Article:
Grades in this course will be determined from three requirements, as follows:

 Letter grades will be assigned as follows:

94 - 100%:































You are expected to attend each class meeting for the full scheduled time. Instrumental Analysis is a difficult upper-level course and this will help you to concentrate on the appropriate material and reinforce the assigned readings and problems. You are required to bring pencil, paper, textbook, and a scientific calculator to each class. Cell phone calculators are not acceptable.

Students with Disabilities:

Winthrop University is dedicated to providing access to education.  If you have a disability and require specific accommodations to complete this course, contact the Office of Disability Services at 323-3290 (Crawford Building, 110A),  Once you have your official notice of accommodations, please let me know as early as possible in the semester.

Additional Requirements for Graduate Level Credit:

Students wishing to receive graduate level credit for this course are required to complete a 5-7 page review paper on a cutting edge analytical technique. Resources can be found by reviewing either the "Fundamentals Review" or "Applications Review" issues of the journal, Analytical Chemistry (June 15th issue of even & odd years, respectively). The paper must cite a minimum of 10 primary literature sources and must be submitted by December 5, 2013. Graduate students should be aware that Winthrop's +/- grading system is not applicable to courses taken for graduate credit. Letter grades will be assigned as follows: 92%-100% A; 83%-91% B; 74%-82% C, 55%-73% D.

Syllabus Changes:

While unlikely, the Professor reserves the right to change the course syllabus if circumstances dictate. You will be notified of any change via class meeting time and/or email.  

Course Calendar:

*Revised August 24, 2015

Tentative Schedule*:






Lecture Sections


T, 25-August


Introduction, Ch.1

Figures of Merit

R, 27-August


Ch. 2A

Electronics Basics I

T, 1-September


Ch. 2B-C

Electronics Basics II

R, 3-September


Ch. 3A-C

Operational Amplifiers

T, 8-September


Ch. 5A-B, Review

Signals and Noise, Review

R, 10-September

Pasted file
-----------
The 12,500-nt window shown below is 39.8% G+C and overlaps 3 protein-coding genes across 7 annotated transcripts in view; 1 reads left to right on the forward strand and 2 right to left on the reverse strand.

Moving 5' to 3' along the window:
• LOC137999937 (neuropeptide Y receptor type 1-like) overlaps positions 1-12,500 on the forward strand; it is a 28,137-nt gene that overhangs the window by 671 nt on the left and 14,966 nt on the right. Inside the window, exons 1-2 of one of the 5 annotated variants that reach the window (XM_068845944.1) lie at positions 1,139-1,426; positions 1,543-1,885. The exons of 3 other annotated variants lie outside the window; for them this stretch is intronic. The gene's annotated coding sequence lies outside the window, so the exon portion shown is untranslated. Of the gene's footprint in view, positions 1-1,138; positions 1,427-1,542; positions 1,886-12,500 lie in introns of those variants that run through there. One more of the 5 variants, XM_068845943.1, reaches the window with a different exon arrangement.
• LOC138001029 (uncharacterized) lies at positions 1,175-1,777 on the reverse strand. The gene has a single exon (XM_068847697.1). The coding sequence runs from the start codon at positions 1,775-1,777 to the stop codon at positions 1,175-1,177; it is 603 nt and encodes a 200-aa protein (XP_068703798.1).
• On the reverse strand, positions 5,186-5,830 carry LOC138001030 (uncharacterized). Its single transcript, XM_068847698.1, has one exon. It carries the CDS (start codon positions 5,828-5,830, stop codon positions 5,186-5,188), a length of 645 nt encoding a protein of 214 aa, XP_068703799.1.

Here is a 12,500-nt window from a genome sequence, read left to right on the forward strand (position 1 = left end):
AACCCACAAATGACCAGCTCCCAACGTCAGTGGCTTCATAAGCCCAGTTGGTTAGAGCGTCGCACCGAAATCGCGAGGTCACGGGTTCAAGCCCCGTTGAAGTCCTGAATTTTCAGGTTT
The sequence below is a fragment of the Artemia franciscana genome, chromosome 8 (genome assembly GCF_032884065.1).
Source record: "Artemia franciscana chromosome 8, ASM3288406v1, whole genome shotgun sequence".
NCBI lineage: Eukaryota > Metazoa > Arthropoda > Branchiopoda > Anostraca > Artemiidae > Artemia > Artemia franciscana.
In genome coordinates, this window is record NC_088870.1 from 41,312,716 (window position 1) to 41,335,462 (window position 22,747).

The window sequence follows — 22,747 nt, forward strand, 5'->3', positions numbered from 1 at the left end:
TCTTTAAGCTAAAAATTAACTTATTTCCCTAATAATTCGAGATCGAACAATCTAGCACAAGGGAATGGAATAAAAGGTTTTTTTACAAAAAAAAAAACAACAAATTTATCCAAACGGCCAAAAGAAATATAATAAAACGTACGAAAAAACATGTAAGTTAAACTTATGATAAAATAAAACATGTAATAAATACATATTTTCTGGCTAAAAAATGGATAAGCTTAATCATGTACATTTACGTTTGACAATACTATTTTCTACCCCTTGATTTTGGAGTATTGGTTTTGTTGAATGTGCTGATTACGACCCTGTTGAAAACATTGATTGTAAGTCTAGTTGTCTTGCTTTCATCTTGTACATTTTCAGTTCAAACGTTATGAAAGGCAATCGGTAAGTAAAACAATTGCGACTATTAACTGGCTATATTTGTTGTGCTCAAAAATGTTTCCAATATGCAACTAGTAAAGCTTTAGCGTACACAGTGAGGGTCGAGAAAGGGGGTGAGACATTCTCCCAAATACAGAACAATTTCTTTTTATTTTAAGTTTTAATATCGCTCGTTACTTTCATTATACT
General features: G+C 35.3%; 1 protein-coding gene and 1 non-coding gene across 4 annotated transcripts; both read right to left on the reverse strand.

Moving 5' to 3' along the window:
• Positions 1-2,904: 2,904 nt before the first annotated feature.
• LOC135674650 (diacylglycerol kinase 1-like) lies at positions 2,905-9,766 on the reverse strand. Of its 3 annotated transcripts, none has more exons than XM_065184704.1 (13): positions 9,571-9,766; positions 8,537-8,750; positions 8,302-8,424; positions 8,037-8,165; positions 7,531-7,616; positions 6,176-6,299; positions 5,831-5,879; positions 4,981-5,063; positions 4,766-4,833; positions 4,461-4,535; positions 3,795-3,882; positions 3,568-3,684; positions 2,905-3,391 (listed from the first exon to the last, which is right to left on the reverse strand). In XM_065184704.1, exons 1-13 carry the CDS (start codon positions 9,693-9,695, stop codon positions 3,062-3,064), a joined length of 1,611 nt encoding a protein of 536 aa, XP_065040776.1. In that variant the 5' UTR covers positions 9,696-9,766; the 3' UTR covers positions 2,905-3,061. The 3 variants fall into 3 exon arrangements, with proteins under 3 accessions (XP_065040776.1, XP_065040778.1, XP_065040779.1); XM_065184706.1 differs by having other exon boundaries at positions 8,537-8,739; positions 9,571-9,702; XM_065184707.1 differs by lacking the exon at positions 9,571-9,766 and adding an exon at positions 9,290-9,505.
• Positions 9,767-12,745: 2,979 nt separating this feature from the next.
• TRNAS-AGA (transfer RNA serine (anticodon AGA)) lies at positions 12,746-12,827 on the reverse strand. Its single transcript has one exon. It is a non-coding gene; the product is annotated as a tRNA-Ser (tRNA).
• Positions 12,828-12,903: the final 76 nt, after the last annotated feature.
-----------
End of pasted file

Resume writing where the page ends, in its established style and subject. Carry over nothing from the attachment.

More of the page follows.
Exam 1 (Ch. 1-3C, 5)


T, 15-September


Ch. 6A-B

Spectroscopy I

R, 17-September


Ch. 6C-D

Spectroscopy II

T, 22-September


Ch. 7A-B

Optical Components I

R, 24-September


Ch. 7C-D

Optical Components II

T, 29-September


Ch. 7E-7F

Optical Components III

R, 1-October


Ch. 7G-7H, Review

Electronic Spectroscopy I, Review

T, 6-October


Exam 2 (Ch. 6-7H)


R, 8-October


Ch. 13A

Electronic Spectroscopy II

T, 13-October


Ch. 13B-D

Luminescence I

R, 15-October


Ch. 15A-C

Luminescence II

T, 20-October


Fall Break


R, 22-October


Ch. 16A

Infrared Spectroscopy I

T, 27-October


Ch. 16B-C

Infrared Spectroscopy II

R, 29-October


Ch. 18A-C, Review

Raman Spectroscopy, Review

T, 3-November


Exam 3 (Ch. 13, 15, 16,18)


R, 5-November


Ch. 19A-C

Nuclear Magnetic Resonance I

T, 10-November


Ch. 19D-H

Nuclear Magnetic Resonance II

R, 12-November


Ch. 20A-B

Mass Spectrometry I

T, 17-November


Ch. 20C-E

Mass Spectrometry II

R, 19-November


Ch. 30A-B

Capillary Electrophoresis I

T, 24-November


Ch. 30C-D; Review

Capillary Electrophoresis II, Review

R, 26-November


Thanksgiving Break


T, 1-December


Exam 4 (Ch. 19, 20, 30)


R, 3-December


Review & Course Evaluation


T, 8-December


Study Day


R, 10-December


Final Exam - 11:30 am


*Subject to change, if weather or events make it necessary.

Useful links:

Lecture Notes (password needed)

Chapter Competencies (essential skills for each chapter and a useful study guide for exams)

Old Exam 1

Old Exam 2

Old Exam 3

Old Exam 4

Old Final Exam

My advice, to help you succeed in this course: